When undertaking an analysis of gender roles in society, there are many different, yet intersecting, avenues that can be traveled. One such avenue is one of economic impetus, that is to say examining gender roles in a given society or culture through the lens of the economic realities that are present in said society or culture.
When pursuing an analysis of this nature, three questions must be asked and answered.
The first involves an examination of how economic circumstances influence and are influenced by other societal factors such as cultural or religious ideologies. For example, the lack of surplus food in some societies such as desert Arab groups in Niger has helped to shape what is seen as an ideal body image culturally, a prime example of economic circumstances influencing cultural ideals. Looking to the 17th century, it can be seen that cultural expectations of Dutch women to remain in the home and not to work severely limited economic opportunities for women outside the household, an instance of cultural ideals dictating economic realities.
The second line of questioning, which can be considered tangential to the first, regards how economic factors influence gender roles at different times and in different classes within a given society. While said society may have a certain set of cultural ideals, these ideals change over time and are adhered to at different levels by different socioeconomic classes. Once it has been generally determined how economic realities interact with existing ideals, it is important to examine how these economic forces influence different groups who are living under these ideals at different times.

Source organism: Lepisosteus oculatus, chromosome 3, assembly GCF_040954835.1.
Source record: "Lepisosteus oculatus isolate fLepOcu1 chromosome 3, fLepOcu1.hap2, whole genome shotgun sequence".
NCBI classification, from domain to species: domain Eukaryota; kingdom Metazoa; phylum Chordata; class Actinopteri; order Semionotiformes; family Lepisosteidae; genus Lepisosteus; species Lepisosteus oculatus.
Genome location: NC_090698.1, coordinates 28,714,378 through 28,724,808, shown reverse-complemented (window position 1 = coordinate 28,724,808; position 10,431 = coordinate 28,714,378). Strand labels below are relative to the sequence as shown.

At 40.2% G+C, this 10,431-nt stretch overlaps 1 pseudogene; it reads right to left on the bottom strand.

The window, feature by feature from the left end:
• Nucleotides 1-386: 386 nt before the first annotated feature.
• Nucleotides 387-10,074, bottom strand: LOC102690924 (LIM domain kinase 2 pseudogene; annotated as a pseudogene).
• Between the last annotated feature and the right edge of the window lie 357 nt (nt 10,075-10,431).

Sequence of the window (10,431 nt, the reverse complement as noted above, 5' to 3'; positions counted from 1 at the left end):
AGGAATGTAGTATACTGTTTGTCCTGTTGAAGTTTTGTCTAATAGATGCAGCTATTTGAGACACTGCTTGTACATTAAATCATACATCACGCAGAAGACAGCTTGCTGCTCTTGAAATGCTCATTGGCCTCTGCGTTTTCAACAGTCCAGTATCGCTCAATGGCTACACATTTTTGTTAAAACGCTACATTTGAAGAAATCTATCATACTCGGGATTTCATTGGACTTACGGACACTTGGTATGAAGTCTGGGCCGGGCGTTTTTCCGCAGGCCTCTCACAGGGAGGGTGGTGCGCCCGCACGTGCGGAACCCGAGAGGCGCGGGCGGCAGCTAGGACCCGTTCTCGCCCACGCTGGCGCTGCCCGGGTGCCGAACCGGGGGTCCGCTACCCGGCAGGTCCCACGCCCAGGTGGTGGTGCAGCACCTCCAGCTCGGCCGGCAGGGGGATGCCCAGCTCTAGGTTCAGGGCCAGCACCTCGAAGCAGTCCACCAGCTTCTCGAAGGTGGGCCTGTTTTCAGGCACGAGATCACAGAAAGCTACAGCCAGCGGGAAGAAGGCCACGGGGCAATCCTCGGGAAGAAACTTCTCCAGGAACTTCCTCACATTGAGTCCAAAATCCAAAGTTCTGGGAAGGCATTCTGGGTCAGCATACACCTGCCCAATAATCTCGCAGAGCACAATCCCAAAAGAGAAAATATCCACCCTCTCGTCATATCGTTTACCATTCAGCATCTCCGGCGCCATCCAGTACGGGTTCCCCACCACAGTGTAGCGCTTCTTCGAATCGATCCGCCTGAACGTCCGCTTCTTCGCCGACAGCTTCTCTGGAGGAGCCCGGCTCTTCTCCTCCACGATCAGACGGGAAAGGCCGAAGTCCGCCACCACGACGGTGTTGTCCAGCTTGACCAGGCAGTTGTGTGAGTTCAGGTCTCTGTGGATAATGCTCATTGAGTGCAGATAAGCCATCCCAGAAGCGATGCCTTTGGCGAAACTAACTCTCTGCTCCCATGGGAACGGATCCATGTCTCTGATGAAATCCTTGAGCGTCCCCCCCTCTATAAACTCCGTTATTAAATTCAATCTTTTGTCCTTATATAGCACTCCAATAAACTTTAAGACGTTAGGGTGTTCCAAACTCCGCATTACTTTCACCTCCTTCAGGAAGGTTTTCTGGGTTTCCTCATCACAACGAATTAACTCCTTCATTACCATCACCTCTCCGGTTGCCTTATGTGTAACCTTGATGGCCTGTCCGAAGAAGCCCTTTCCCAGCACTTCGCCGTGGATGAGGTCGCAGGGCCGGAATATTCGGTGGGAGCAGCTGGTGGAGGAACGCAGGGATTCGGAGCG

The third and final facet of this examination deals with which economic mechanisms and forces are actually contributing to the grander interaction that establishes gender roles. The basic law of supply and demand, concepts like opportunity cost and diminishing marginal returns; these and more may have a significant role in shaping gender roles, and identifying these specific economic forces and the extent to which they shape gender roles is important.
It is important to note that to answer any one of these questions, all three need to be addressed; there is a significant amount of overlap that cannot be avoided. However breaking this discussion into three separate components is an effective way to more clearly address how economic factors influence gender roles.
All of these questions, even in their broadest sense, merit explanation, however more insight may be gained by taking a more focused approach. One particular aspect of the relationship between economics and gender roles that bears particular consideration is how economic prospects affect the division of tasks...